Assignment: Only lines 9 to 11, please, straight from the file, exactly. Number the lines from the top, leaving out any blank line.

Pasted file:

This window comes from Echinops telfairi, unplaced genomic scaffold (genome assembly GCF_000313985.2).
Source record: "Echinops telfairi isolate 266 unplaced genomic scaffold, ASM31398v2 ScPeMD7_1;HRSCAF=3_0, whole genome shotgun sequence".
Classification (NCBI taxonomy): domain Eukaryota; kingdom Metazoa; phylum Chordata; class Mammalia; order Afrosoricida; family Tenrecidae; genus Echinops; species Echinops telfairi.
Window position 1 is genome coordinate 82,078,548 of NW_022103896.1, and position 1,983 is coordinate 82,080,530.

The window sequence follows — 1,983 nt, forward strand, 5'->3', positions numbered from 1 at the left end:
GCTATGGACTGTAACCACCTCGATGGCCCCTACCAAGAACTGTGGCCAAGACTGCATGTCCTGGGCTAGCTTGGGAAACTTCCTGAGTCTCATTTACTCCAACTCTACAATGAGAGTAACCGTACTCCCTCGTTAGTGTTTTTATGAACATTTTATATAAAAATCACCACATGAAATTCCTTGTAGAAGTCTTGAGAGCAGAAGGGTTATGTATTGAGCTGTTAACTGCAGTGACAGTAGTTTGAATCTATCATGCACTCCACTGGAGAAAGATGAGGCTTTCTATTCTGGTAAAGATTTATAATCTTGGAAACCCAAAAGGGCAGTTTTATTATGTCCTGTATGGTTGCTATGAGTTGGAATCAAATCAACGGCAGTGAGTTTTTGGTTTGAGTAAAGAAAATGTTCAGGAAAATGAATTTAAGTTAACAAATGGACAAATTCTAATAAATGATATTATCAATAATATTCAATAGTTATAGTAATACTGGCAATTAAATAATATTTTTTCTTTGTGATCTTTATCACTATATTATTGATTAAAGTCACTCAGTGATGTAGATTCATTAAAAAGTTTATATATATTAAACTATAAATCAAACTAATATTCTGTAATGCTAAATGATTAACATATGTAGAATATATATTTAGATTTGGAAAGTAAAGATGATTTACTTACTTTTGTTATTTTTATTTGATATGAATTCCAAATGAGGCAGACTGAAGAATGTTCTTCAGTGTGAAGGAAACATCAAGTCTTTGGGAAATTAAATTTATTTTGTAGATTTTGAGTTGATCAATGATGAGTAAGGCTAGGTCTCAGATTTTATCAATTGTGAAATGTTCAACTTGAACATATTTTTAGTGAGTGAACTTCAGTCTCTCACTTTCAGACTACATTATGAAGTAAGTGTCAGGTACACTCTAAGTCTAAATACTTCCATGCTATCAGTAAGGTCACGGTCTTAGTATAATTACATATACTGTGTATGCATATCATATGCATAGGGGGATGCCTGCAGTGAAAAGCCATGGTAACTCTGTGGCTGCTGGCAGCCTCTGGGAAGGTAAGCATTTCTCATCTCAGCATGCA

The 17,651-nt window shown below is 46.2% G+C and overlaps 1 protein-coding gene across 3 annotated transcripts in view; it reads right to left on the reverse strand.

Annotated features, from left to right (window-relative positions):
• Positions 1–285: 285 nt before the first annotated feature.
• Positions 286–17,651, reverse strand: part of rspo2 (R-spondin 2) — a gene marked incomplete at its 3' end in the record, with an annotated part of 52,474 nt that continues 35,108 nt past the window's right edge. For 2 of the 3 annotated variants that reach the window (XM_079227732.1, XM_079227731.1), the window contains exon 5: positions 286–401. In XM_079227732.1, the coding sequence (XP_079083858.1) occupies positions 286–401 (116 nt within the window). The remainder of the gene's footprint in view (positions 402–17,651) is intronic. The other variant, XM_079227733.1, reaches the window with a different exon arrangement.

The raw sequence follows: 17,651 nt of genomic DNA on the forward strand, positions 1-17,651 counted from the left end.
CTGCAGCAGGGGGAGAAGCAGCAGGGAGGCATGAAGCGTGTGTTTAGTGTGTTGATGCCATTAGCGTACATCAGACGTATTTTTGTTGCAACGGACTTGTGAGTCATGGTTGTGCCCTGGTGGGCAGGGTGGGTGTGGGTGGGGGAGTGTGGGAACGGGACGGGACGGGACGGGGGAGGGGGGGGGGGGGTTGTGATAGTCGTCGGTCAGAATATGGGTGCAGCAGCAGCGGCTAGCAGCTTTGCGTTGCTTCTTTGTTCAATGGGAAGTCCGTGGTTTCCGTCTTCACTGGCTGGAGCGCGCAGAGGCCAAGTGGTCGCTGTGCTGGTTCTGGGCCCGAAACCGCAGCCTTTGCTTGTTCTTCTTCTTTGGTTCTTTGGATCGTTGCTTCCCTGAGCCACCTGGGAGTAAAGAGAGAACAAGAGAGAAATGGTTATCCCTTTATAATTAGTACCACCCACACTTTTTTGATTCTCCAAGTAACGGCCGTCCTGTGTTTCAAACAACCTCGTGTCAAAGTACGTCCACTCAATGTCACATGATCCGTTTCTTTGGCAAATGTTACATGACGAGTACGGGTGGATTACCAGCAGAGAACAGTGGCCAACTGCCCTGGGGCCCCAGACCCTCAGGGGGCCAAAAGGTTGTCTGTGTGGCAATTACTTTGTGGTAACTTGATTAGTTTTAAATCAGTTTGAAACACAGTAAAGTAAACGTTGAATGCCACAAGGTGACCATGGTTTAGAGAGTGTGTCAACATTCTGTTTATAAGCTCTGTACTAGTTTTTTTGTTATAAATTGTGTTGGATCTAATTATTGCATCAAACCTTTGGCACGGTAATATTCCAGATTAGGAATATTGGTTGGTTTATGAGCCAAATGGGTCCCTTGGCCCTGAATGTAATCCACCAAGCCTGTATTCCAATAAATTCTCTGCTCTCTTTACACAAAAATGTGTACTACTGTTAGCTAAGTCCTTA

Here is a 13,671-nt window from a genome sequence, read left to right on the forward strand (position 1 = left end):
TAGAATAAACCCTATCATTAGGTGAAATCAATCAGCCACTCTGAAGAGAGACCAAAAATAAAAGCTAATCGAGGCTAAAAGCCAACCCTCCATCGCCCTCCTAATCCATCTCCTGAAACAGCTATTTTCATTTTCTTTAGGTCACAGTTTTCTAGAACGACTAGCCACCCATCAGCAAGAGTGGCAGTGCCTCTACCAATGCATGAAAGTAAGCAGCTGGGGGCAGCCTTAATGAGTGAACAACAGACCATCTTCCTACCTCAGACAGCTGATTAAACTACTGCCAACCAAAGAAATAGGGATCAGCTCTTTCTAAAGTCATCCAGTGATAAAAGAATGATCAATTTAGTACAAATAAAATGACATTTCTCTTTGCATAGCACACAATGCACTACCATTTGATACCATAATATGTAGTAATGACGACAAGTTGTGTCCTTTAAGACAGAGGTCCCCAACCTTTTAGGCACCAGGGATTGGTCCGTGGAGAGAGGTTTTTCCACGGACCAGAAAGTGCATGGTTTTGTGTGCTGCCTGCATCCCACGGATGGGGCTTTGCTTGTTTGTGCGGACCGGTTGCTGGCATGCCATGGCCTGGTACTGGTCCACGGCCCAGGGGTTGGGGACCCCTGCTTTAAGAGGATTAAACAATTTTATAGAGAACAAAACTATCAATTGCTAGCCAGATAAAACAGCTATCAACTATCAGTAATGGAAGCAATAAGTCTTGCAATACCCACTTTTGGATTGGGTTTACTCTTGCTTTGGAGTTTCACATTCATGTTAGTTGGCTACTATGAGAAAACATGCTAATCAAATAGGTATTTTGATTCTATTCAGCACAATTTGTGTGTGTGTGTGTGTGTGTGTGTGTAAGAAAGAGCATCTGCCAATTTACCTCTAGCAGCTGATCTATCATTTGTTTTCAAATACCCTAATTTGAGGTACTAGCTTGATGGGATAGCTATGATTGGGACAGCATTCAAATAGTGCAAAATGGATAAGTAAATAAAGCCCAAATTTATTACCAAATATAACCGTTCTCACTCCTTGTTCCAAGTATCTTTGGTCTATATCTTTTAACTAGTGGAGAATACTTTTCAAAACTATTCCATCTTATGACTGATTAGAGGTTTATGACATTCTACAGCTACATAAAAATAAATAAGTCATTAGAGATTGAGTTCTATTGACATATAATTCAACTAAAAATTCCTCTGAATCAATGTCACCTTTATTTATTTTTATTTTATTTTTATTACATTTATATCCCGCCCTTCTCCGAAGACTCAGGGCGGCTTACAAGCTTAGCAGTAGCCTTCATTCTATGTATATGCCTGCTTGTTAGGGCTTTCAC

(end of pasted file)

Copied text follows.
• Positions 1–285: 285 nt before the first annotated feature.
• Positions 286–17,651, reverse strand: part of rspo2 (R-spondin 2) — a gene marked incomplete at its 3' end in the record, with an annotated part of 52,474 nt that continues 35,108 nt past the window's right edge. For 2 of the 3 annotated variants that reach the window (XM_079227732.1, XM_079227731.1), the window contains exon 5: positions 286–401. In XM_079227732.1, the coding sequence (XP_079083858.1) occupies positions 286–401 (116 nt within the window). The remainder of the gene's footprint in view (positions 402–17,651) is intronic. The other variant, XM_079227733.1, reaches the window with a different exon arrangement.

The raw sequence follows: 17,651 nt of genomic DNA on the forward strand, positions 1-17,651 counted from the left end.